Posted in Reporting on 16 March 2017 By Sarah Eklund, Marketing Manager on behalf of James Collins at Tavistock
James Collins at Tavistock discusses why communicating with all of your investment audiences is key, in particular, the role of retail investors for UK PLCs.
There is a balance to be found when trying to attract investors. Ideally, a company’s share register will have a blend of institutions, private client brokers and ‘retail investors’ (individuals buying and selling shares on the open market) – all play an important role in ensuring a fair valuation. If a company’s register – particularly those in the small to mid-cap market and those listed on AIM - is held heavily by institutions liquidity will suffer, creating what’s known as a ‘lobster pot’ scenario.
Given the typically large positions institutions take in a stock, a problem can arise when they can’t trade out in similar volumes and the share price can be knocked disproportionately downwards by smaller trades at an ever decreasing price as the stock is offloaded. If a stock is traded infrequently then the price spread widens, and any changes in the share price are more acute, or ‘lumpy’.
Private client brokers and retail investors help add much-needed liquidity by buying and selling smaller bundles of shares at a lower price spread, encouraging a more active market. Equally, however, a share register dominated by retail investors can be subject to a bumpy ride as they are prone to trade on a more frequent basis, making decisions which are sometimes based on personal sentiment and macroeconomic news rather than company announcements.
Retail investor engagement has become much more important in recent years, as technology has developed and now allows people to buy equities and funds from mobile devices anywhere, at any time. Individuals owned 12% of shares at the end of 2014, higher than the estimated 10% they held in 2010 and 2012 (ONS Ownership of UK Quoted Shares 2014).
Lower trading fees have also allowed a much broader profile of investor to access the market without paying prohibitive management fees. There is an ever growing collection of cheap-to-access robo-driven FTSE 350 tracker funds offering a lower risk profile, allowing investors to spread some of their portfolio risk. This also gives the opportunity to seek greater returns by investing other parts of an investment portfolio directly into chosen PLC’s in the small to mid-cap market – which are viewed as offering the highest upside.
Retail investors have long clubbed together to share ideas and opinions, a trend which has only increased in recent times. This is evident in the numerous bulletin boards such as ADVFN, Interactive Investor and London South East. Online anonymity allows for very direct language and opinions which can be distracting to management and occasionally result in misrepresentative share price movement based on very little fact.
However, the best way to deal with such sentiment is to increase communication with the retail audience, simply ignoring the problem of a negative view will not make it go away. Rather, it is up to a company’s board to ensure that it is communicating with all investors – be they institutional or private – as clearly and openly as possible.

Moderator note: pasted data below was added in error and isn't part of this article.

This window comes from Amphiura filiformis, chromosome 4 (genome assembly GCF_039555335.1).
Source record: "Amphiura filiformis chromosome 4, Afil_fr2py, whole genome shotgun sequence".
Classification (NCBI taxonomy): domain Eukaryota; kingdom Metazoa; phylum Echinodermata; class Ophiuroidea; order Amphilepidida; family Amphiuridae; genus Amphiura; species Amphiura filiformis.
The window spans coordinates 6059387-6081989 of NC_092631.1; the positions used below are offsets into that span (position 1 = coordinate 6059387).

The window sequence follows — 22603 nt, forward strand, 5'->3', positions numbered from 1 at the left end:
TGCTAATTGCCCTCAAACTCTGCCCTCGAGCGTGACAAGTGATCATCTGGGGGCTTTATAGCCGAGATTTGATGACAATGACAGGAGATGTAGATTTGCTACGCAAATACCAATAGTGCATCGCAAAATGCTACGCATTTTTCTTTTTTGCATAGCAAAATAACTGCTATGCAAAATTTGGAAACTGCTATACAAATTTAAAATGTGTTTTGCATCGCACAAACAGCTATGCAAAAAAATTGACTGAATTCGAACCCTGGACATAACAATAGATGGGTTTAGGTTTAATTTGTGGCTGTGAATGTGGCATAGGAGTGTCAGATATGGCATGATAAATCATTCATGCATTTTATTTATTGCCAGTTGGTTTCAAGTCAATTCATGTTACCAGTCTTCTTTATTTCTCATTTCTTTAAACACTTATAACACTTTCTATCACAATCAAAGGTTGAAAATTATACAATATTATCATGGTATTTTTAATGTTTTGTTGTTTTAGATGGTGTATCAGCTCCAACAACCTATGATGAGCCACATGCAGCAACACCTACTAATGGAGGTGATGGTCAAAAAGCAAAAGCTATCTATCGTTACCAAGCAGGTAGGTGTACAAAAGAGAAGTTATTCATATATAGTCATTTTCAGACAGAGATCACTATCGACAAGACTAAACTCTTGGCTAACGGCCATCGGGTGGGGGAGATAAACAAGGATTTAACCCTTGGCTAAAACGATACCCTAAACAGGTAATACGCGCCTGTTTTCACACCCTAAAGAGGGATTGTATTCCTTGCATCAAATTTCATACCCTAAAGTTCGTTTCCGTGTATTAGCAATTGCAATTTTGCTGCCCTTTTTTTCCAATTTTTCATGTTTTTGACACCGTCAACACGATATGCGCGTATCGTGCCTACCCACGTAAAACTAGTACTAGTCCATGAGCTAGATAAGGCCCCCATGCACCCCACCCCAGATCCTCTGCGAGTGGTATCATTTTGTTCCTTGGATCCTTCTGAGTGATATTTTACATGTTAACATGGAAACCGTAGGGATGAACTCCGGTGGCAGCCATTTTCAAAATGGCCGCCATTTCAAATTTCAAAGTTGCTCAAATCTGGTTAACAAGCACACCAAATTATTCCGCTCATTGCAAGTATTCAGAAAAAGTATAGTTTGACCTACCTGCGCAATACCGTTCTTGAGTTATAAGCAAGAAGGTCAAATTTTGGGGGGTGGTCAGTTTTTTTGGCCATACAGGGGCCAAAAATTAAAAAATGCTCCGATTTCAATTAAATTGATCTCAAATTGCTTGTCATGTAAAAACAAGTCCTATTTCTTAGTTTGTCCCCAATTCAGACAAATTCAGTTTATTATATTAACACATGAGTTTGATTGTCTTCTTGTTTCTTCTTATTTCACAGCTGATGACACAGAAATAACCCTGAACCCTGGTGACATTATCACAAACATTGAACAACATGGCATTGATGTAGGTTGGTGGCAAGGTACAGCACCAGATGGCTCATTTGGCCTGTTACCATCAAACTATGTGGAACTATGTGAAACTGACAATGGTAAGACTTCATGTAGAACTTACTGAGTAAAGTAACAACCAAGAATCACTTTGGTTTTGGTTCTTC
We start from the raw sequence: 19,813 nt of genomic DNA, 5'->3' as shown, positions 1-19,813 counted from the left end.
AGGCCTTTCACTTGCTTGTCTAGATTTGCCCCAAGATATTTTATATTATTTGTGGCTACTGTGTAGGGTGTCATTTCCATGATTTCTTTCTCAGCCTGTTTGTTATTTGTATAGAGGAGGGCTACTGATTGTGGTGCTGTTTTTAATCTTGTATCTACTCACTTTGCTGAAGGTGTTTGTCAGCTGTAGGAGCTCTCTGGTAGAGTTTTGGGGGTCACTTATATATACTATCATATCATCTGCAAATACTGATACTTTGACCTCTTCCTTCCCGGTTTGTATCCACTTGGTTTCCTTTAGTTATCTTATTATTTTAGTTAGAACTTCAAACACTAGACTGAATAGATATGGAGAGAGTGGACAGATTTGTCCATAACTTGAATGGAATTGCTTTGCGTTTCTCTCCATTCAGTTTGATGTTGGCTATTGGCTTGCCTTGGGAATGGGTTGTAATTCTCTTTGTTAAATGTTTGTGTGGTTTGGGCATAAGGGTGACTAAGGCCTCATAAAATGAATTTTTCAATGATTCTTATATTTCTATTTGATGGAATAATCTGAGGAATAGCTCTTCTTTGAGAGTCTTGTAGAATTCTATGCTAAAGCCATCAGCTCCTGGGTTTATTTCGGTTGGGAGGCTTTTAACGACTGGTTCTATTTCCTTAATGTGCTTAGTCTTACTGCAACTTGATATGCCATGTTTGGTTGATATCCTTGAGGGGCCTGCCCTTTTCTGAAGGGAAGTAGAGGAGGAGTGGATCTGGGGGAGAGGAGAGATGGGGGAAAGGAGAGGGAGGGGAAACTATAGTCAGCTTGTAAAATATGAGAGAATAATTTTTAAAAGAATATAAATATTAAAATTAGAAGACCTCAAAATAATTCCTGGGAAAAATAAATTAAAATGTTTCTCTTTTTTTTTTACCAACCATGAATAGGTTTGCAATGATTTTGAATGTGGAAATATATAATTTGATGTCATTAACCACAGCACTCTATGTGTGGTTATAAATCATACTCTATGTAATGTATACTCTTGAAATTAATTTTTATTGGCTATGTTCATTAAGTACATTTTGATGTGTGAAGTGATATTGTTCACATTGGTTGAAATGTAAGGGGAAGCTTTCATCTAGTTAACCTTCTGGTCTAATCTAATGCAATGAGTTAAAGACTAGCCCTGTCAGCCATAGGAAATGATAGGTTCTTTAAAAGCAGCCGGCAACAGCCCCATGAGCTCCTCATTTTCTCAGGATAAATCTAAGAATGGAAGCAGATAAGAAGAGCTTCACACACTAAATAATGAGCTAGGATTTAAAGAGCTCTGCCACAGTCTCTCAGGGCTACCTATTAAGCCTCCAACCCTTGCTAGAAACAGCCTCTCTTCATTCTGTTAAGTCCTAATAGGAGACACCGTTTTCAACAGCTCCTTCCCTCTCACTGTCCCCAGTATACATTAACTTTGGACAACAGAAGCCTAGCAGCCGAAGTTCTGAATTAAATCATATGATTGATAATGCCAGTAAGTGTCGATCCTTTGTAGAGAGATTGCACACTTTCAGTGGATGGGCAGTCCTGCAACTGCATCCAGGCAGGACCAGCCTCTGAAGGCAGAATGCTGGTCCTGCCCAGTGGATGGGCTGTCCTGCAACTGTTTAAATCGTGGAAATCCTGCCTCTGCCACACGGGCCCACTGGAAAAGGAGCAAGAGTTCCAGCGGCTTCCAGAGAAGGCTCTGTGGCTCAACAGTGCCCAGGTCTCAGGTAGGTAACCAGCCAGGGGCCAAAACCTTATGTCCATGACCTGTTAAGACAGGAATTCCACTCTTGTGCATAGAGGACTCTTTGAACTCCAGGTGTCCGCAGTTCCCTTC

Some companies treat their retail investors with trepidation, fearing the unknown factor of a disparate, and sometimes loud, group of individuals. But collectively those retail investors will often hold more stock than the largest institutional investor. A PLC board may not have the time to engage with individual shareholders directly, but your PR/IR firm should absolutely be available to speak with individual shareholders –– this is true for companies ranging from FTSE100’s to pre-revenue AIM stocks.
There are a number of initiatives boards can pursue to ensure a level playing field in terms of providing information to all investors. The rise of new digital communications channels has proven to be an excellent platform for this wider audience, including online video content and interviews with senior management teams, as well as delivering an investor fact sheet to summarise the company’s investment proposition and presenting at retail investor events. It is important, however, to recognise that some of these events have more merit than others.
This increasing trend in retail investors is only set to grow even further, as more and more people take direct control of their investment portfolios and also begin to access lump sums from their pensions. Indeed, March will almost always be the busiest time for retail investment as the tax year-end looms and private investors start to use up their tax-free allowances on SIPP’s and ISA’s before it expires in April. Boards and management teams should be doing all they can to engage with, and ultimately benefit from, this swelling tide of individual investors looking to take a more active role in managing their money.
James Collins is a Partner at Tavistock Communications. He specialises in Financial Public Relations within the Energy sector and served as Head of Investor Relations and Communications at global London-listed company AssetCo.
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